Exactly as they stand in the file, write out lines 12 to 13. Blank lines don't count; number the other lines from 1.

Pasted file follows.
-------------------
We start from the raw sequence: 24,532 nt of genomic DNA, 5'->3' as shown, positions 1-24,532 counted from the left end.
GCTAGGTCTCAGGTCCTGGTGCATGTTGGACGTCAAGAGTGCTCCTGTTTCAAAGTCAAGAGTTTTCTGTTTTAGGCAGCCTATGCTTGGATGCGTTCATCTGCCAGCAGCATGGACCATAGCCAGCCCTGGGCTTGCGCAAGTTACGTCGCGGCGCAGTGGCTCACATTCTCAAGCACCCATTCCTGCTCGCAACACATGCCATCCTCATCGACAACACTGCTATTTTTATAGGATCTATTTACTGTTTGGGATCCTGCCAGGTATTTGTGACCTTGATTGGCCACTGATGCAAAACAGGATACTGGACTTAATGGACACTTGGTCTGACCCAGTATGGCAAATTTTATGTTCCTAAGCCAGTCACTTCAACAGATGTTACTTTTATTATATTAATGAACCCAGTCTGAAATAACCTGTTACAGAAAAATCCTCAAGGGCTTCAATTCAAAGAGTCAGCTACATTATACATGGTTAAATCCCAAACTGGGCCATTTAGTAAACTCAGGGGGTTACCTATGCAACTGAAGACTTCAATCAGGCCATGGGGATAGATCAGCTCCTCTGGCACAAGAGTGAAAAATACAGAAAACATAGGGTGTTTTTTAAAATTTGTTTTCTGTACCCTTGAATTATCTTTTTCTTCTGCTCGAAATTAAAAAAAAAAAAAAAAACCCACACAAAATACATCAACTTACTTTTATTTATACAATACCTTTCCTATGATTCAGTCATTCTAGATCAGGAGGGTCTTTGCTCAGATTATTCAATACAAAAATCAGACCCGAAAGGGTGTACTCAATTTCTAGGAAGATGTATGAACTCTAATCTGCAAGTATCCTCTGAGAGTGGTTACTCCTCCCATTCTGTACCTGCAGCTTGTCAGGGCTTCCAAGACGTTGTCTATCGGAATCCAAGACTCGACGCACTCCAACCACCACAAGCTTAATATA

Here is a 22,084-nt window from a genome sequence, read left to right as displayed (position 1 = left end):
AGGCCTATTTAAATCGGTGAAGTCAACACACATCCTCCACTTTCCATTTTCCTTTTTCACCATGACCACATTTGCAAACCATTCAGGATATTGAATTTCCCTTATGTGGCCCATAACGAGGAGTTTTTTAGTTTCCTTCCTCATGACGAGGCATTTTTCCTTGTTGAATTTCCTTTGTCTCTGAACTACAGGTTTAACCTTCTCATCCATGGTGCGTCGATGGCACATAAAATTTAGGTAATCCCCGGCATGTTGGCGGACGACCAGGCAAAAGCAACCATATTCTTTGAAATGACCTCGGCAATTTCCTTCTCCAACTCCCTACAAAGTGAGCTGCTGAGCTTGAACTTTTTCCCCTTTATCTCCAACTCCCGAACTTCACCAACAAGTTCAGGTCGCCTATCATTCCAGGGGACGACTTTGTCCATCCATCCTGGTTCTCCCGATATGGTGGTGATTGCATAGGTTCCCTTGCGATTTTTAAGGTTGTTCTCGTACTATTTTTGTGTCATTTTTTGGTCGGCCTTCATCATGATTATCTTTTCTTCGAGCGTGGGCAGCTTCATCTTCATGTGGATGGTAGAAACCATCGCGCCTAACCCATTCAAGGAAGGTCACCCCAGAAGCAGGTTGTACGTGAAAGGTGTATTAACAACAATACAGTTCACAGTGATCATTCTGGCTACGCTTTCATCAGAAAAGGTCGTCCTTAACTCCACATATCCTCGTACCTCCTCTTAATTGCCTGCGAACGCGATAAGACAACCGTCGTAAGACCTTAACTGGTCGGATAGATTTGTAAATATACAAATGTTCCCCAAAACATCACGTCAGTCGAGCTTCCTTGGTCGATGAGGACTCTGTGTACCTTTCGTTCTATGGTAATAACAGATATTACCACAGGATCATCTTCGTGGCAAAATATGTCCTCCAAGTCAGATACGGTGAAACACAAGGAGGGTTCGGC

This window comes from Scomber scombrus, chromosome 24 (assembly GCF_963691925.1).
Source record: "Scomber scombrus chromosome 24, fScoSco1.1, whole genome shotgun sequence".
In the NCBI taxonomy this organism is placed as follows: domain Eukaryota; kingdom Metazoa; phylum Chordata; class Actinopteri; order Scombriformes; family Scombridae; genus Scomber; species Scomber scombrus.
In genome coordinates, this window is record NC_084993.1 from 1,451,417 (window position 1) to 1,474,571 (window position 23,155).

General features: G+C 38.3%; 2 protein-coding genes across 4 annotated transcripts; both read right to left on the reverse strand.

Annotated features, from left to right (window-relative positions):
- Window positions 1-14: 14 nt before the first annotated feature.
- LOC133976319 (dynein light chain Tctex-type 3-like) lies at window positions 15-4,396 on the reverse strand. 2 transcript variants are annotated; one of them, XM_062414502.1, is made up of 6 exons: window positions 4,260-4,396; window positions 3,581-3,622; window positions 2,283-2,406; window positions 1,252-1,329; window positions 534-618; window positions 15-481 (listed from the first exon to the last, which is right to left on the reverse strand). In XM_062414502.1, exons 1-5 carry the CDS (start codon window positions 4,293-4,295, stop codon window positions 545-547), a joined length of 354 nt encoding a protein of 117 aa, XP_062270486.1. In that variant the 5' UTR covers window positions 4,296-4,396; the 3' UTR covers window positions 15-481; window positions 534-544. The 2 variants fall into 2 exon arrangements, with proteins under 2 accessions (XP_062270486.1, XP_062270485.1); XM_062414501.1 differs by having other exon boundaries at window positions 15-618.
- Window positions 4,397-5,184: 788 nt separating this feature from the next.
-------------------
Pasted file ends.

- LOC133976319 (dynein light chain Tctex-type 3-like) lies at window positions 15-4,396 on the reverse strand. 2 transcript variants are annotated; one of them, XM_062414502.1, is made up of 6 exons: window positions 4,260-4,396; window positions 3,581-3,622; window positions 2,283-2,406; window positions 1,252-1,329; window positions 534-618; window positions 15-481 (listed from the first exon to the last, which is right to left on the reverse strand). In XM_062414502.1, exons 1-5 carry the CDS (start codon window positions 4,293-4,295, stop codon window positions 545-547), a joined length of 354 nt encoding a protein of 117 aa, XP_062270486.1. In that variant the 5' UTR covers window positions 4,296-4,396; the 3' UTR covers window positions 15-481; window positions 534-544. The 2 variants fall into 2 exon arrangements, with proteins under 2 accessions (XP_062270486.1, XP_062270485.1); XM_062414501.1 differs by having other exon boundaries at window positions 15-618.
- Window positions 4,397-5,184: 788 nt separating this feature from the next.